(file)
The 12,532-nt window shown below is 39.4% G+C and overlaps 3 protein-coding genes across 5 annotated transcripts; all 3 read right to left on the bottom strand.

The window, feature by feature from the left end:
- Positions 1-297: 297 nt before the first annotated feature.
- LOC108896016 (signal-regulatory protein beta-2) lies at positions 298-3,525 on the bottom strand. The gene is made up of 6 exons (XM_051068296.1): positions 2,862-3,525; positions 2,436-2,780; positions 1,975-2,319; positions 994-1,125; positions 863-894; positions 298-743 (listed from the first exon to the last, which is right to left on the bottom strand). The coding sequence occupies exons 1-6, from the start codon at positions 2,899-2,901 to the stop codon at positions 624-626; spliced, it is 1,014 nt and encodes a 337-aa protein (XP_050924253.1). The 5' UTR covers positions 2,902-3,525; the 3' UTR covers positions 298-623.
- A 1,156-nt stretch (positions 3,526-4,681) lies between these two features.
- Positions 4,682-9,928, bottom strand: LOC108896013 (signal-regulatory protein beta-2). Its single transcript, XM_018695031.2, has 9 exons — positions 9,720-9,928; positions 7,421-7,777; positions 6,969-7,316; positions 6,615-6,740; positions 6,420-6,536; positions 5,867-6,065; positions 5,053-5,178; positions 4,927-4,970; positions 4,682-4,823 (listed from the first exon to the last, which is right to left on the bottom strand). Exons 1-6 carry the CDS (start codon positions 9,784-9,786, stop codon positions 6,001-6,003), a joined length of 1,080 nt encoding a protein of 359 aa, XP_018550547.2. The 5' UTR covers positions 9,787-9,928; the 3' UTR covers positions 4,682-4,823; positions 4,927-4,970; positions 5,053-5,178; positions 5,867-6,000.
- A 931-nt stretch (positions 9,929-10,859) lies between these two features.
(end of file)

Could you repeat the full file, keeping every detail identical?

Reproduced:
The 12,532-nt window shown below is 39.4% G+C and overlaps 3 protein-coding genes across 5 annotated transcripts; all 3 read right to left on the bottom strand.

The window, feature by feature from the left end:
- Positions 1-297: 297 nt before the first annotated feature.
- LOC108896016 (signal-regulatory protein beta-2) lies at positions 298-3,525 on the bottom strand. The gene is made up of 6 exons (XM_051068296.1): positions 2,862-3,525; positions 2,436-2,780; positions 1,975-2,319; positions 994-1,125; positions 863-894; positions 298-743 (listed from the first exon to the last, which is right to left on the bottom strand). The coding sequence occupies exons 1-6, from the start codon at positions 2,899-2,901 to the stop codon at positions 624-626; spliced, it is 1,014 nt and encodes a 337-aa protein (XP_050924253.1). The 5' UTR covers positions 2,902-3,525; the 3' UTR covers positions 298-623.
- A 1,156-nt stretch (positions 3,526-4,681) lies between these two features.
- Positions 4,682-9,928, bottom strand: LOC108896013 (signal-regulatory protein beta-2). Its single transcript, XM_018695031.2, has 9 exons — positions 9,720-9,928; positions 7,421-7,777; positions 6,969-7,316; positions 6,615-6,740; positions 6,420-6,536; positions 5,867-6,065; positions 5,053-5,178; positions 4,927-4,970; positions 4,682-4,823 (listed from the first exon to the last, which is right to left on the bottom strand). Exons 1-6 carry the CDS (start codon positions 9,784-9,786, stop codon positions 6,001-6,003), a joined length of 1,080 nt encoding a protein of 359 aa, XP_018550547.2. The 5' UTR covers positions 9,787-9,928; the 3' UTR covers positions 4,682-4,823; positions 4,927-4,970; positions 5,053-5,178; positions 5,867-6,000.
- A 931-nt stretch (positions 9,929-10,859) lies between these two features.